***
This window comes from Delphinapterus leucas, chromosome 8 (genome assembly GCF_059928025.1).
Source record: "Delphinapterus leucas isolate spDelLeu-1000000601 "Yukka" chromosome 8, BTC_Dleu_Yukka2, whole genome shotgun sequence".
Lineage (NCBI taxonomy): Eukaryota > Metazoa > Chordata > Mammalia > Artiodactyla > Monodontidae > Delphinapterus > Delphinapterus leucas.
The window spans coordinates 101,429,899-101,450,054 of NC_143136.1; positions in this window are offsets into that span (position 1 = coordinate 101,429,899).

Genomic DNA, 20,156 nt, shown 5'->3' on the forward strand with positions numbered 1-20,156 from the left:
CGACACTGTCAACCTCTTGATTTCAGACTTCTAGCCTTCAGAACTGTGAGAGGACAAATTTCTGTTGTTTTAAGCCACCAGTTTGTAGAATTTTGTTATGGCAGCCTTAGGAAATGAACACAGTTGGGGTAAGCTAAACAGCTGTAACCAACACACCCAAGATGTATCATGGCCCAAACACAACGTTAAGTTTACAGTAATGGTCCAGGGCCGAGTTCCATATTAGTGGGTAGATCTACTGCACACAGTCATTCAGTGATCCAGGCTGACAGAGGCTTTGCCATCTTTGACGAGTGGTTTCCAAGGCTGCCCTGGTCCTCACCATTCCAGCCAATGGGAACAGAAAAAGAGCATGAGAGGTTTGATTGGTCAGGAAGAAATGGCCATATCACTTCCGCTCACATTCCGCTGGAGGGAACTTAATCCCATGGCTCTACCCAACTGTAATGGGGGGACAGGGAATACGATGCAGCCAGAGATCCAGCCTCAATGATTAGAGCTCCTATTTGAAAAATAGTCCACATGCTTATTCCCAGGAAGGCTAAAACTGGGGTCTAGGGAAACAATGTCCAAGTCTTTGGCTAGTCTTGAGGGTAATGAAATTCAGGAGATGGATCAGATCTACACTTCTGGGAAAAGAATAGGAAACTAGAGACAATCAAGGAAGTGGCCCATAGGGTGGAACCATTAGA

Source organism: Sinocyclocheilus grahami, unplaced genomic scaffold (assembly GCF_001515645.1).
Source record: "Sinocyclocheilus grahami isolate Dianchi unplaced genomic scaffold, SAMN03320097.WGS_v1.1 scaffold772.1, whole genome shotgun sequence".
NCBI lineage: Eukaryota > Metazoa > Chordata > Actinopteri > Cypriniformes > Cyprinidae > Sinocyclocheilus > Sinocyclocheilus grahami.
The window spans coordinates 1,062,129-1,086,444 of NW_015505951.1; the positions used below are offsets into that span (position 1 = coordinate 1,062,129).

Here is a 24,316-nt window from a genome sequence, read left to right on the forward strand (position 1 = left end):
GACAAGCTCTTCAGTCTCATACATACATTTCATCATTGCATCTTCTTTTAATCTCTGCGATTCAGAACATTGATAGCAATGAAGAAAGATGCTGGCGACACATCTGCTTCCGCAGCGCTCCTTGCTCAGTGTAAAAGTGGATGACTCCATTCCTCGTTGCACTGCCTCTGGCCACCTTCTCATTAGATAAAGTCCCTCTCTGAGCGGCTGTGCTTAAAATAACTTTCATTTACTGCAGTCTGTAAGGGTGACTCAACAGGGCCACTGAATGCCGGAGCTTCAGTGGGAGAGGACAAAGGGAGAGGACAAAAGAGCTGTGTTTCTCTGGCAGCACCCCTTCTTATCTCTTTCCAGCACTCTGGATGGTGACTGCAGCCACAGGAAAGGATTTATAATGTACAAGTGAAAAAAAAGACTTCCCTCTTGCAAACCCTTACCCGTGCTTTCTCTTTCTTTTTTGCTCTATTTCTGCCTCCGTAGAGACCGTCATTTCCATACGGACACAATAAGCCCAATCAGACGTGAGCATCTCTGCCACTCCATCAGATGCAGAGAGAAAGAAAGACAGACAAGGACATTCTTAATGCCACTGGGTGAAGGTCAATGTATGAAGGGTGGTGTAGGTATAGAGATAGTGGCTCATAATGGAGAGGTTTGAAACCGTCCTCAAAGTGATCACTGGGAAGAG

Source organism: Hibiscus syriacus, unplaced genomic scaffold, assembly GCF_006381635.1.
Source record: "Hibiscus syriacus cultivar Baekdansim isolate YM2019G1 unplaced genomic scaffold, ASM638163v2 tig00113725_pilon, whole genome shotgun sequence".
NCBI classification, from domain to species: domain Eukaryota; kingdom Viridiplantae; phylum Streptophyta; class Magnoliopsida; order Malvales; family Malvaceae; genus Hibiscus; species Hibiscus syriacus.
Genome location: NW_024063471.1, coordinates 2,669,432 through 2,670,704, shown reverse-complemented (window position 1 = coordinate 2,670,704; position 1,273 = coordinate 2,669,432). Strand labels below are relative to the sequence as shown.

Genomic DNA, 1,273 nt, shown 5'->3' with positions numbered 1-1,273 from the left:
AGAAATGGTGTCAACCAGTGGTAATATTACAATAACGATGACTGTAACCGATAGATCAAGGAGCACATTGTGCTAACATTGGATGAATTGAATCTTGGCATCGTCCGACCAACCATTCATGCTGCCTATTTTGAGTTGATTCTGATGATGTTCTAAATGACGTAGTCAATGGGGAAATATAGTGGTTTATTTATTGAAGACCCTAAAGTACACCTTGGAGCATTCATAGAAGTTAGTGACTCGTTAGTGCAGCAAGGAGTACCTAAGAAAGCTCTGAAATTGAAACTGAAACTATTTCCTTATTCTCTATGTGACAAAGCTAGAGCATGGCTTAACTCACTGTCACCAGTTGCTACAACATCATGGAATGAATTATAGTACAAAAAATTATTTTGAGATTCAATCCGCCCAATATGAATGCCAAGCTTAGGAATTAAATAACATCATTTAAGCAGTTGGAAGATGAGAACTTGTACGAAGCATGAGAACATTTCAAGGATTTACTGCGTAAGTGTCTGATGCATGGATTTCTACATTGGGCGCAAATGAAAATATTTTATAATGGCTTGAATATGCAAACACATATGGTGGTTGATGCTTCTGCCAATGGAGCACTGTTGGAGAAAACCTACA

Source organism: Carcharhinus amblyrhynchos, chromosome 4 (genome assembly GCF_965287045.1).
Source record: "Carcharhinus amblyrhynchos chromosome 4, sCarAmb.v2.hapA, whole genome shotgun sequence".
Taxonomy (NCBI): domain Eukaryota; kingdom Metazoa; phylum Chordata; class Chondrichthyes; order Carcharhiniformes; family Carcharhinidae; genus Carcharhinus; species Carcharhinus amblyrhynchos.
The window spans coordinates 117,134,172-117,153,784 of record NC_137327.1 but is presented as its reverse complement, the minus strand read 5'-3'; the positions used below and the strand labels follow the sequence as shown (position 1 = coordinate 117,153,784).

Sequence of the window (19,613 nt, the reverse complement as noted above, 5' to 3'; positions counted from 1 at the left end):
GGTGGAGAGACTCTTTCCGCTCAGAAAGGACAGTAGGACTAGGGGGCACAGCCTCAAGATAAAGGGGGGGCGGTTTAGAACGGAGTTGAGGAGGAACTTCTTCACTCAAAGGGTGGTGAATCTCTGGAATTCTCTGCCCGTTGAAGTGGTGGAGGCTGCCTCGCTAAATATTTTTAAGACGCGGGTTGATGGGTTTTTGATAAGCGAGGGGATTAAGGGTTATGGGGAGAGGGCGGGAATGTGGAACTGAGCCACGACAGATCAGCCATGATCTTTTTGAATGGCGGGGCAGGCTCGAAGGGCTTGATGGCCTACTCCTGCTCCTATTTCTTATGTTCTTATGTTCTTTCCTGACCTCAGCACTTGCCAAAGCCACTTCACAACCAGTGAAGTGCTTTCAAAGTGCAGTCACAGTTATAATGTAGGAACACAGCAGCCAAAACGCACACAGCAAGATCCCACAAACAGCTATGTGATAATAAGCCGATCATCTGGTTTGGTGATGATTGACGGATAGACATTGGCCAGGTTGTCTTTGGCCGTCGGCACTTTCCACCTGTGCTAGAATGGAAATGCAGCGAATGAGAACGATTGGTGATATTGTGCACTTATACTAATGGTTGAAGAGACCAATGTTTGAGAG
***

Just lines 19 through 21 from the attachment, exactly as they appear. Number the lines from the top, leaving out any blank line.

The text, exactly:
Source organism: Carcharhinus amblyrhynchos, chromosome 4 (genome assembly GCF_965287045.1).
Source record: "Carcharhinus amblyrhynchos chromosome 4, sCarAmb.v2.hapA, whole genome shotgun sequence".
Taxonomy (NCBI): domain Eukaryota; kingdom Metazoa; phylum Chordata; class Chondrichthyes; order Carcharhiniformes; family Carcharhinidae; genus Carcharhinus; species Carcharhinus amblyrhynchos.